High vaccination rates can help reduce risk of variants, says WHO
A top World Health Organisation official estimated Monday that COVID-19 vaccination coverage of at least 80% is needed to significantly lower the risk that ‘imported’ coronavirus cases like those linked to new variants could spawn
A top World Health Organisation official estimated Monday that COVID-19 vaccination coverage of at least 80% is needed to significantly lower the risk that ‘imported’ coronavirus cases like those linked to new variants could spawn a cluster or a wider outbreak.
Dr. Michael Ryan, WHO’s emergencies chief, told a news conference that ultimately, ”high levels of vaccination coverage are the way out of this pandemic.” Many rich countries have been moving to vaccinate teenagers and children who have lower risk of more dangerous cases of COVID-19 than the elderly or people with comorbidities even as those same countries face pressure to share vaccines with poorer ones that lack them.
Britain, which has vastly reduced case counts thanks to an aggressive vaccination campaign, has seen a recent uptick in cases attributed largely to the so-called delta variant that originally appeared in India a former British colony.
Ryan acknowledged that data wasn’t fully clear about the what percentage of vaccination coverage was necessary to fully have an impact on transmission. ”But … it’s certainly north of 80% coverage to be in a position where you could be significantly affecting the risk of an imported case potentially generating secondary cases or causing a cluster or an outbreak,” he said. ”So it does require quite high levels of vaccination, particularly in the context of more transmissible variants, to be on the safe side,” Ryan added.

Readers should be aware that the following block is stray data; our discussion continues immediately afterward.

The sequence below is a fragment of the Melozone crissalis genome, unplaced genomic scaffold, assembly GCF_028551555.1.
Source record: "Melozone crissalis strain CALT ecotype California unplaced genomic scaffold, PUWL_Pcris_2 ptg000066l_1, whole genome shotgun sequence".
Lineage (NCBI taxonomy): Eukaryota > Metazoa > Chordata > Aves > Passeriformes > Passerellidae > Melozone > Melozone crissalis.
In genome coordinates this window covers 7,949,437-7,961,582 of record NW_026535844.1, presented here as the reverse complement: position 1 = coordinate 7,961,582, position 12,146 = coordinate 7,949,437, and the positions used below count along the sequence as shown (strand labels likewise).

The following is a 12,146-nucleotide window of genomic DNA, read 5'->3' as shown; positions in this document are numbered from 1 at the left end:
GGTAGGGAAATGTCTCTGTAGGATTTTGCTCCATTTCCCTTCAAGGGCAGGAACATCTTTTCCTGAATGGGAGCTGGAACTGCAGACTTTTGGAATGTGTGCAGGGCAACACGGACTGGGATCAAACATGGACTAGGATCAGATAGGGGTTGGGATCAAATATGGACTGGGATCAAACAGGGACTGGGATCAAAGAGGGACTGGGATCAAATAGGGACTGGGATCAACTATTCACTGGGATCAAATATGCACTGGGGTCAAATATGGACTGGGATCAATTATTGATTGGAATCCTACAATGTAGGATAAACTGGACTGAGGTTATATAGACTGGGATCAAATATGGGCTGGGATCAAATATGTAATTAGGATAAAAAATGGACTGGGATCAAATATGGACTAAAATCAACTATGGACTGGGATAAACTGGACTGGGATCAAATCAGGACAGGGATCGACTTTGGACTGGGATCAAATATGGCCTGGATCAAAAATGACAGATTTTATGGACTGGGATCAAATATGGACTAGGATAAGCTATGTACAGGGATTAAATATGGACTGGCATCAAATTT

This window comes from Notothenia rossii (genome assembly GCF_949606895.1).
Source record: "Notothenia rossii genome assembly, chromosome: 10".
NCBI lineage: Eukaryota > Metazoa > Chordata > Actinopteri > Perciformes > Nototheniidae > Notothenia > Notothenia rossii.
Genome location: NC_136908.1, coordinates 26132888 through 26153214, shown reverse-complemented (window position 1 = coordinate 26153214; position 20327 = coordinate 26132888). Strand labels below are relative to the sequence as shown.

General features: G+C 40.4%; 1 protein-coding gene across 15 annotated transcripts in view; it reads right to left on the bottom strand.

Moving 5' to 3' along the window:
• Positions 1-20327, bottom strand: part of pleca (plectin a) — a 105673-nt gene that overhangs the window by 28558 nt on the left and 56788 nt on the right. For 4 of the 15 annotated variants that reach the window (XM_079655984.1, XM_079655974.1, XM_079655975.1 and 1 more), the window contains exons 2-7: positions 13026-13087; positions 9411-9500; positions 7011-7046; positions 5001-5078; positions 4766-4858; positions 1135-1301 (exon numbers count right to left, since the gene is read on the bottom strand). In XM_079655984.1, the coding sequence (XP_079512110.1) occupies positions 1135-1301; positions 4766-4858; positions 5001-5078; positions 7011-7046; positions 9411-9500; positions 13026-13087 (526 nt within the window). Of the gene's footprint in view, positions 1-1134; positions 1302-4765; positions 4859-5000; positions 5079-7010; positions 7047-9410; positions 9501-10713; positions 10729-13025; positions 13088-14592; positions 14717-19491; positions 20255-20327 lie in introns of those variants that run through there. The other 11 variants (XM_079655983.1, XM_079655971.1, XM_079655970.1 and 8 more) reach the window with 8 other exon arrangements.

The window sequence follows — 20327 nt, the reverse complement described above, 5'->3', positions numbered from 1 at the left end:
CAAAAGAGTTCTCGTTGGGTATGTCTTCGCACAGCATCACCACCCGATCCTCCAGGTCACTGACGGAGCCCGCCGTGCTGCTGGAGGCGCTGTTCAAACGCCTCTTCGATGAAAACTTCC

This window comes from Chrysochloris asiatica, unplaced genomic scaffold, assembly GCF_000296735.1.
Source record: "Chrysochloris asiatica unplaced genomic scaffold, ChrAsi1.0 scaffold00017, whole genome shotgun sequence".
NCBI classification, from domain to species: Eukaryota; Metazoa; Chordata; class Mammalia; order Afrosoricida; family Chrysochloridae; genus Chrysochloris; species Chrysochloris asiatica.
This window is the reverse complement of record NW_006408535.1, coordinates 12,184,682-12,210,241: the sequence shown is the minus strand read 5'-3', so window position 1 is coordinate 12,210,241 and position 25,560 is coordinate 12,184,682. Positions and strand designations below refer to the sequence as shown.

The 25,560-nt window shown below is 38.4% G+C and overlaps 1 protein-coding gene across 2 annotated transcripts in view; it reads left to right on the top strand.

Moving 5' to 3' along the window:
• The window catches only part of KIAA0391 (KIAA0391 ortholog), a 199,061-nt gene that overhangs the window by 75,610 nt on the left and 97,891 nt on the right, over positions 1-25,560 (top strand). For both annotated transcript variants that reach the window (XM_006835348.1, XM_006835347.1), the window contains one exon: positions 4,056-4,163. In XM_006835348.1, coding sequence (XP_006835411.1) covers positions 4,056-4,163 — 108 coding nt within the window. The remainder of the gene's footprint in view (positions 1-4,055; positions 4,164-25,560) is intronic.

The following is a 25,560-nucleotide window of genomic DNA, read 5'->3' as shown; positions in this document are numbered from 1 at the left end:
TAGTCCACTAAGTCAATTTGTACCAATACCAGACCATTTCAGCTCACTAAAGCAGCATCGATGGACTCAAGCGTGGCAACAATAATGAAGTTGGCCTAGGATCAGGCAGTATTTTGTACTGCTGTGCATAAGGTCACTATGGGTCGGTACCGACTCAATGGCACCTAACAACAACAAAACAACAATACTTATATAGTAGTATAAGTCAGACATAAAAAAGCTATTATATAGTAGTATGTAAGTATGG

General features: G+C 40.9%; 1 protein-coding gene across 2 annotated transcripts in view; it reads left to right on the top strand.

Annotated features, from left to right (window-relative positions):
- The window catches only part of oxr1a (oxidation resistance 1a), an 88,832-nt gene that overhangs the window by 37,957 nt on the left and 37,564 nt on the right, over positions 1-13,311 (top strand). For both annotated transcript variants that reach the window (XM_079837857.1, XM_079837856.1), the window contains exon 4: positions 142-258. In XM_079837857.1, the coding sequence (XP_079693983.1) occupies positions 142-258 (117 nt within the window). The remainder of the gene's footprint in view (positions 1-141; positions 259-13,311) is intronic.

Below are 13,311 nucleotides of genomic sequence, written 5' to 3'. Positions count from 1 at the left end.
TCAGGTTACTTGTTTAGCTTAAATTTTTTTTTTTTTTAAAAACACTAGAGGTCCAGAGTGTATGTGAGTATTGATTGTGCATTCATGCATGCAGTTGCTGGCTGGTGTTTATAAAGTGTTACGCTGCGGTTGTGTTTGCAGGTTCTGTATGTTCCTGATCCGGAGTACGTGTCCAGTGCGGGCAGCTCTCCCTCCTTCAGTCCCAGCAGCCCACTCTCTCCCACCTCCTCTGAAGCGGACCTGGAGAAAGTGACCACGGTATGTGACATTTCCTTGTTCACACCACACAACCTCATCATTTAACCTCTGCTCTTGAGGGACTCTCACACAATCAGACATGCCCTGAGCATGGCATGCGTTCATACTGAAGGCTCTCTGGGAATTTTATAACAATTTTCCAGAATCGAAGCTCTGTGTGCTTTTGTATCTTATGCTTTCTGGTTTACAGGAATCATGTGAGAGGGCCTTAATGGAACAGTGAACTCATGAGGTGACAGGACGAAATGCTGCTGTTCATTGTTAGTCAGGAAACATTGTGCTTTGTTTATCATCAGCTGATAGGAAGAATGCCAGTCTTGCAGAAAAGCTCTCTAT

Maria Van Kerkhove, WHO’s technical lead on COVID-19, noted the delta variant is spreading in more than 60 countries, and is more transmissible than the alpha variant, which first emerged in Britain.
She cited ”worrying trends of increased transmissibility, increased social mixing, relaxing of public health and social measures, and uneven and inequitable vaccine distribution around the world.”
WHO Director-General Tedros Adhanom Ghebreyesus, meanwhile, called on leaders of the developed Group of Seven countries to help the U.N.-backed vaccination program against COVID-19 to boost access to doses in the developing world.
With G-7 leaders set to meet in England later this week, Tedros said they could help meet his target that at least 10% of the populations in every country are vaccinated by the end of September and 30% by year-end. ”To reach these targets, we need an additional 250 million doses by September, and we need hundreds of million doses just in June and July,” he said, alluding to the summit involving Britain, Canada, France, Germany, Italy, Japan and the United States. ”These seven nations have the power to meet these targets. I’m calling on the G-7 not just to commit to sharing those, but to commit to sharing them in June and July.” At a time of continued tight supply of vaccines, Tedros also called on manufacturers to give the ‘first right of refusal’ on new vaccine volumes to the UN-backed COVAX program, or to commit half of their volumes to COVAX this year.
He warned of a ‘two-track pandemic,’ with mortality among older age groups declining in countries with higher vaccination rates even as rates have risen in the Americas, Africa and the Western Pacific region.